Many things I'm sure, but I want to focus on collaboration
How do we as advisors approach the value-add of our relationships? Some ways are quantifiable (tax planning & savings strategies, estate planning although that may be years away & not exact) while others not so quantifiable like offering financial peace of mind. How do we hone in on what it means to be in a collaborative relationship with our clients? Because at the end of the day our collaboration with clients is the main driver to a successful financial future.
This concept of collaboration as the value-add jumped out at me while reading “Atomic Habits” by James Clear. He uses a quote from Charles Darwin - “In the long history of humankind, those who learned to collaborate and improvised most effectively have prevailed.”
Two elements of this quote resonated most with me in our world of financial advice:
1) Collaborating with clients in a meaningful way is imperative to the success of the relationship, and many times to the long-term success of their financial goals. Two minds are usually better than one.
2) “Improvised most effectively” - isn’t this what we do with clients when building a financial plan? The plan itself is often a linear baseline meant to be a somewhat long-term measuring stick for progress of a clients financial life. We all know, and communicate, that this plan will deviate as time goes on. Having the plan in place allows us to improvise and prevail with whatever life throws at our clients.
Collaboration isn’t a new concept, yet it is a concept I’ve come to appreciate more and more as my career has progressed. I wish I could explain why, but I was never a great collaborator throughout school and early in my career. I was a hard-worker (good grades, college athlete), but I fell in the trap of relying on myself to make improvements. It took me until my 30’s to realize just how wrong I had been. Once I opened myself up to others, learned to gain wisdom and perspective, my growth as a leader and advisor changed tremendously.
Fortunately for me a switch eventually went off and it’s been a huge benefit for me. I’m sure we all have clients who feel the same way that I used to - harder to open up and collaborate with others. They hold things in and try to do it mostly on their own. But they’ve decided to engage with us, or are thinking about it, and that’s a key first step. Next is to build the trust to truly have a collaborative relationship to add value to their life when the opportunity arises.
One such client relationship resonates with me here. It was a younger client with a high level job at a large corporation. She was making great money and was able to provide well for her family and was enjoying life. An opportunity arose to join an upstart company, there were risks with the move, but it also presented upside potential if she was willing to make the jump. I remember having multiple conversations during this time just talking about the options. Some monetary and planning conversations arose, but it was mostly just talking about the opportunity and what it could mean for her family's future - both the pros and cons. Long-story short she decided to make the move, and the company she went to just had a large liquidation even as it was acquired by an outside firm. While she was on a great path before this new job, the current trajectory is even better. I can’t quantify how much my conversations with her had on the decision to change careers, but I know I was brought in as an objective outsider to collaborate during this major life moment.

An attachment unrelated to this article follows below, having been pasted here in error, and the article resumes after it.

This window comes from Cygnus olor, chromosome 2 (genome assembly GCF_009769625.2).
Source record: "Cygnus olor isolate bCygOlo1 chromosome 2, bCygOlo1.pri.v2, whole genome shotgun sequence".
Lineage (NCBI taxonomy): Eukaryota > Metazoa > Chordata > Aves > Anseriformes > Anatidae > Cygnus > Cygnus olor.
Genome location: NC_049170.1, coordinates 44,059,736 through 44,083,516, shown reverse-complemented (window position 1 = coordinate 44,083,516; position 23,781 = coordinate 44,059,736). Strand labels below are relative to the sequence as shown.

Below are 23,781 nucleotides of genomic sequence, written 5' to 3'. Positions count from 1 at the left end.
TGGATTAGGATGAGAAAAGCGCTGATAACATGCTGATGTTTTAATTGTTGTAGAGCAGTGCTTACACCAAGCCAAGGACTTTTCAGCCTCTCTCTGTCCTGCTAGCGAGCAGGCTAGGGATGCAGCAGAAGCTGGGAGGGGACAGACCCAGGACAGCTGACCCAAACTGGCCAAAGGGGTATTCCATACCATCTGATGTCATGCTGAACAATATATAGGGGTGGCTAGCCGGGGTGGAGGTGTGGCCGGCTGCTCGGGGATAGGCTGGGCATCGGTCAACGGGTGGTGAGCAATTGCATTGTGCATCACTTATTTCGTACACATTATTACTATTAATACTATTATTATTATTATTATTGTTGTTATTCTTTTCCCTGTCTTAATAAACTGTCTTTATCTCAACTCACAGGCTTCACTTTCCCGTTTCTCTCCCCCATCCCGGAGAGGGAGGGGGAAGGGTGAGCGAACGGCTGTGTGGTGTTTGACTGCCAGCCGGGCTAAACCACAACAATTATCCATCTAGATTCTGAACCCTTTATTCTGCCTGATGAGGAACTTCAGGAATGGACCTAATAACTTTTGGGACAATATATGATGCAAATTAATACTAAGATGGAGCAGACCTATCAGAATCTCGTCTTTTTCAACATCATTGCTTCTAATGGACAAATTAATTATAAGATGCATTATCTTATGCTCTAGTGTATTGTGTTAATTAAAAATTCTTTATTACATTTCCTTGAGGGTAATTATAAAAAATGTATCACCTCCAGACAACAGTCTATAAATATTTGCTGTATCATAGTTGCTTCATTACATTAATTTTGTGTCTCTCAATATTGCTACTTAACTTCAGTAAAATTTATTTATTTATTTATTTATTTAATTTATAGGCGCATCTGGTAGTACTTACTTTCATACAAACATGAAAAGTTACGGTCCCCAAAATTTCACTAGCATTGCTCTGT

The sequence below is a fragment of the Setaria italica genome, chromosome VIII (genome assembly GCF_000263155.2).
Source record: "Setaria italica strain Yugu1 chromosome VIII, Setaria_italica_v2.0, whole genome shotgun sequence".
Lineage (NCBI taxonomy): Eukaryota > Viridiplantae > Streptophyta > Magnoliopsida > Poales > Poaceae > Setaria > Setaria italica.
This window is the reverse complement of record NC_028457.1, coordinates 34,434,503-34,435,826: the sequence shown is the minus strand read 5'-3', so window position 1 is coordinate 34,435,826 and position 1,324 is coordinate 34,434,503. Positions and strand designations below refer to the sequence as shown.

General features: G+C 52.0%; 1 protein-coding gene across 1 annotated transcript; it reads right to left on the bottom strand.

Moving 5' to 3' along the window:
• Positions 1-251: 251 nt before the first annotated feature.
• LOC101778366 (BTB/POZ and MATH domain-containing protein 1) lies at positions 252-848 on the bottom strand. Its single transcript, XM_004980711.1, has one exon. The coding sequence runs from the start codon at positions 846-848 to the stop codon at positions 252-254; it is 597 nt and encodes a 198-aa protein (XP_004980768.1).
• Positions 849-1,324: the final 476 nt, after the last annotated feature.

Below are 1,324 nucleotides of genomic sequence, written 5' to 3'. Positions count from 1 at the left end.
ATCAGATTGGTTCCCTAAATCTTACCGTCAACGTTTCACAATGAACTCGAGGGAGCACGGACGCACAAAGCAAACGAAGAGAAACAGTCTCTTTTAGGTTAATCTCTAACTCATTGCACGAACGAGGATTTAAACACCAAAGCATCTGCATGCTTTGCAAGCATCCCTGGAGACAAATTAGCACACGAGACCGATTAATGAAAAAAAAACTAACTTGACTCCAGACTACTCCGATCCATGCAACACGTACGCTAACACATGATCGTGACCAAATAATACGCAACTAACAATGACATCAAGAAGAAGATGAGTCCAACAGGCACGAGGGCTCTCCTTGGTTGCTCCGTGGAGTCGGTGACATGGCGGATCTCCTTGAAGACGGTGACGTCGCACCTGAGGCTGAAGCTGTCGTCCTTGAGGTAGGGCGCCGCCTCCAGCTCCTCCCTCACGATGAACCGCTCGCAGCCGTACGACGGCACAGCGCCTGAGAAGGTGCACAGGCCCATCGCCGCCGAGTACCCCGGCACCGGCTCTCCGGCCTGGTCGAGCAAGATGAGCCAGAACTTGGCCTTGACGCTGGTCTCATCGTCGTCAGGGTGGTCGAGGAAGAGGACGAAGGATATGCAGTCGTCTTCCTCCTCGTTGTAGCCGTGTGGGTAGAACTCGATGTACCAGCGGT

To me, financial planning is all about improvising. This is what makes a financial plan so great, it gives you the ability to improvise quickly in an ever changing world. One such example was during the worst days of Covid, for investors this was March of 2020. I remember vividly being on the phone most days, helping clients make sense of what was going on around us. One of the best tools to make sense of it all was being able to pull up clients financial plans and assure them, again to the best of our ability at this time, that things would be fine - we’ve planned for worst case scenarios! Financial plans looks great on paper when its factoring a 5% or 6% linear return and everything is pointing up. Covid gave us the chance to “improvise” if you will, because the markets were a long way from this straight line up when markets tumble 35% in a one month period. By doing the planning, by preparing for bad outcomes and environments, it gave clients the financial peace of mind to get through those dark times and to stay invested. In hindsight, many of those conversations ended up saving clients millions by staying the course and not making any drastic moves like moving to cash. Difficult to do in real time, yet having a well thought out plan allowed us to improvise during a time no one could have predicted.
Collaboration and improvisation are two major tools we as advisors can fall back on. The key is thinking of those stories where you successfully were able to carry each of these out. Our job is all about fostering close relationships, building trust and in the end collaborating with our clients. Once we can do this, it allows us the chance to improvise and make strong decisions when times get tough. Both are key elements to successful long-term relationships we’re all trying to build.
Written by: Ryan Bouchey